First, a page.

What to watch for today
EU ministers seek to fix the carbon-market mess. Environment ministers meeting in Dublin this week will talk about energy-market reforms, a week after the European Parliament derailed efforts to curb oversupply in carbon-emissions trading markets.
French parliament votes on gay marriage, amid ruckus. There have been major protests against the measure, and on Monday, one lawmaker was sent an envelope filled with gunpowder.
Is US housing still reviving? Markets will be watching for latest numbers on new home sales, after Monday’s slightly disappointing reading on existing home sales. FactSet reports a consensus expectation of 430,000 new home sales for March.
The Apple of investors’ eyes. Tech giant Apple is expected to report a drop in profit for the first time in 10 years. Can its share price recover its luster?
How funky is Yum’s chicken? When KFC owner Yum! Brands reports second quarter earnings, investors will be looking to see how badly the outbreak of bird flu in China has set the company back. Yum! has weathered worse outbreaks before.
While you were sleeping
China’s manufacturing index fell way short of expectations. The China PMI calculated by HSBC was only 50.5, barely above the level that designates economic expansion. The Shanghai stock index fell 1.5% in response.
Netflix hit a home run. The streaming video service added three million subscribers, returning to profitability and sending its stock up a whopping 25%.
The EPA criticized the Keystone pipeline. The conduit from Canada to the southern United States may be in trouble after the Environmental Protection Agency’s objections, which are in stark contrast to a favorable review from the US State Department.
The EU lifted sanctions on Myanmar. Officials are hoping more foreign investment means less human rights abuses.
The US charged Dzhokhar Tsarnaev. The 19-year-old injured suspect in the Boston Marathon bombings was charged with using “weapons of mass destruction,” which can apply to pretty much any explosive device. He was not, however, charged as an “enemy combatant,” as some Republicans had lobbied for.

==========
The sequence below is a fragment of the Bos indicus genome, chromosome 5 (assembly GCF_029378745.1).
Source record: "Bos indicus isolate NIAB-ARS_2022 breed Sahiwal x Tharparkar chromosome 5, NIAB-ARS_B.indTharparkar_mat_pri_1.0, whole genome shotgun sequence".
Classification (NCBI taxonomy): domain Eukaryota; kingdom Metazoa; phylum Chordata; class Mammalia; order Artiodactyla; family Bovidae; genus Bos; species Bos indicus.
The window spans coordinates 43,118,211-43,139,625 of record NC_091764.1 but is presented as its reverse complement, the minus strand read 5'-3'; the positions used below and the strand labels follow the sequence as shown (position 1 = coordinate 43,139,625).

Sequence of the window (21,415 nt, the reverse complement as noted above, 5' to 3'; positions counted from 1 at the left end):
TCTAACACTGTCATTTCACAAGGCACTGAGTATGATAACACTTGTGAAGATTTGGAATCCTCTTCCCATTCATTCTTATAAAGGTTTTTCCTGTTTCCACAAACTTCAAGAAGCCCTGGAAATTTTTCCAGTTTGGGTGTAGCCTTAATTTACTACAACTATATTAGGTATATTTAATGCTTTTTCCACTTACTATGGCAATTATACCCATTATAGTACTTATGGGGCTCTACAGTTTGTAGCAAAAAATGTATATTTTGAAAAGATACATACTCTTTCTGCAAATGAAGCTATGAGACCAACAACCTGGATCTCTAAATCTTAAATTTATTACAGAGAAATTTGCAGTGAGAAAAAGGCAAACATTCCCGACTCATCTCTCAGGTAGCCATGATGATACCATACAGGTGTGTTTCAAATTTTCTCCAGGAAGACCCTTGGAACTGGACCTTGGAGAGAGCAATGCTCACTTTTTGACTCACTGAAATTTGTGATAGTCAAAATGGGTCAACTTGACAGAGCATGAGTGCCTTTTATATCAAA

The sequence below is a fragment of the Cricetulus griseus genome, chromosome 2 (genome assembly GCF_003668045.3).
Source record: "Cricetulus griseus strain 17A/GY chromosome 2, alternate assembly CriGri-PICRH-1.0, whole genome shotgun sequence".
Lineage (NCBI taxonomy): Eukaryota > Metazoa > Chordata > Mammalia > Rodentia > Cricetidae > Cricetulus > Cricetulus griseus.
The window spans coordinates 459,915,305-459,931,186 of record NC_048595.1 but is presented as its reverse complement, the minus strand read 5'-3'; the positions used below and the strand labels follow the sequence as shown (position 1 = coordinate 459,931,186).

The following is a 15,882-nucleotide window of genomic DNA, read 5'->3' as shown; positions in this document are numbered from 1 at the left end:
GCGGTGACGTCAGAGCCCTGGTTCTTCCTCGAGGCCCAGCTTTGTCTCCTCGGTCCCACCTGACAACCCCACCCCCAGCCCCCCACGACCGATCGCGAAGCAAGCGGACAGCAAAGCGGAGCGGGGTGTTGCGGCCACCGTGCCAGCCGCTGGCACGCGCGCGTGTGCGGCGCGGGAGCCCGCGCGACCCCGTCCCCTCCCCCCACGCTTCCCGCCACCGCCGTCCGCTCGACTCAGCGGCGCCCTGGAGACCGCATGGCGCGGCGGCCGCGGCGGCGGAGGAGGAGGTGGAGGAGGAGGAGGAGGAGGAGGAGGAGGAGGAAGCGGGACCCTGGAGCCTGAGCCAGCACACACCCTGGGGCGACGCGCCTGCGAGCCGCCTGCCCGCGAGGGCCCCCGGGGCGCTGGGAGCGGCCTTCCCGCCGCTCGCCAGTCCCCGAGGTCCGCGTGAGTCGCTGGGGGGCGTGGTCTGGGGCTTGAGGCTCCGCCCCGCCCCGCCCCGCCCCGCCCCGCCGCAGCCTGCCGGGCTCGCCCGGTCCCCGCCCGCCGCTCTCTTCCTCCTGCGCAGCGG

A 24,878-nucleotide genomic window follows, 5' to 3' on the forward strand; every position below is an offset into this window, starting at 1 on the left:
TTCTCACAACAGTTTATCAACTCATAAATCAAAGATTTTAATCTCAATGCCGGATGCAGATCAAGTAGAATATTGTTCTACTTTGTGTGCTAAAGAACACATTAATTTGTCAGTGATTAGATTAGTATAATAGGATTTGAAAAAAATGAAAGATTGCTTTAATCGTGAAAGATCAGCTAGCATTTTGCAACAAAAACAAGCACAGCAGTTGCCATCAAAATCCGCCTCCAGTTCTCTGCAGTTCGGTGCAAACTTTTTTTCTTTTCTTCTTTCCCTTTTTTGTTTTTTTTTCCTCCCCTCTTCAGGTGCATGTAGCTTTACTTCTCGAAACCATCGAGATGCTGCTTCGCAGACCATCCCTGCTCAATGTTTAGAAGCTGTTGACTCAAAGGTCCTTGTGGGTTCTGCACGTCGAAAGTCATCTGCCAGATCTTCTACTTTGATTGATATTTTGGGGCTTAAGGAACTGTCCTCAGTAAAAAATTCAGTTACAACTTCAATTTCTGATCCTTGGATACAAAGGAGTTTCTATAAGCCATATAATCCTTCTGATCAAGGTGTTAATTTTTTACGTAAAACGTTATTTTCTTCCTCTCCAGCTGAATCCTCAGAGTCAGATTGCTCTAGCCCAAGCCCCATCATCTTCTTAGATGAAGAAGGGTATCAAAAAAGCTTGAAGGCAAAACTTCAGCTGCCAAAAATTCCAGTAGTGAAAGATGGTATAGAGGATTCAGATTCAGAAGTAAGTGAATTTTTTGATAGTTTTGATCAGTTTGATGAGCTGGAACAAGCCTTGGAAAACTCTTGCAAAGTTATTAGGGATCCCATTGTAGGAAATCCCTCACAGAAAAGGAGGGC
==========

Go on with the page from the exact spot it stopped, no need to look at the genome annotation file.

Canada thwarted a terror plot. Canadian police arrested two people in connection with a plot supported by al-Qaeda. The accused, both Canadian citizens, apparently meant to derail a passenger train in the Toronto area.
Twitter inked its biggest ad deal yet. The social media company entered into a structured partnership (paywall) with Starcom MediaVest, part of ad giant Publicis Groupe, giving clients like Procter & Gamble, Walmart, Microsoft and Coca-Cola premium ad slots on Twitter and access to research and data.
Quartz obsession interlude
Matt Phillips on why Pimco’s Bill Gross no longer thinks UK bonds are “nitroglycerine.” “As long as countries have a central bank with the ability to print money and support domestic bond markets and economic growth (see the US, Japan, and the UK), investors see that as a strength, not a weakness. It’s when countries don’t have the flexibility—see Ireland, Italy, Spain, Greece, which are all in the euro—that excessive debt starts troubling the markets.” Read more here.
Matters of debate
The culprit behind China’s deadly earthquake? Maybe a giant dam.
Greece is going to be ok. No, really.
Ten ways to lower crime without taking away guns. A uniquely American perspective.
North Korea: We’ll nuke America, but we wouldn’t bomb a marathon.
Proof the internet doesn’t help dictators. There are no good examples of countries with rapidly growing internet populations and increasingly authoritarian governments.
Bikini ban on some Emirati beaches. The UAE put signs on some public beaches warning that bathers who wore skimpy attire—i.e. bikinis and briefs—could be fined.
Space trash crash! A study suggests that satellite orbits will become far more perilous. “Catastrophic collisions” could occur every 5-9 years.
McDonald’s Japan is suffering a disastrous drought of “amazing ideas.” Although this french fry caddy does look pretty cool.
A Chinese woman is suing the US Federal Reserve for issuing too much money, after the real value of her dollar deposits fell.
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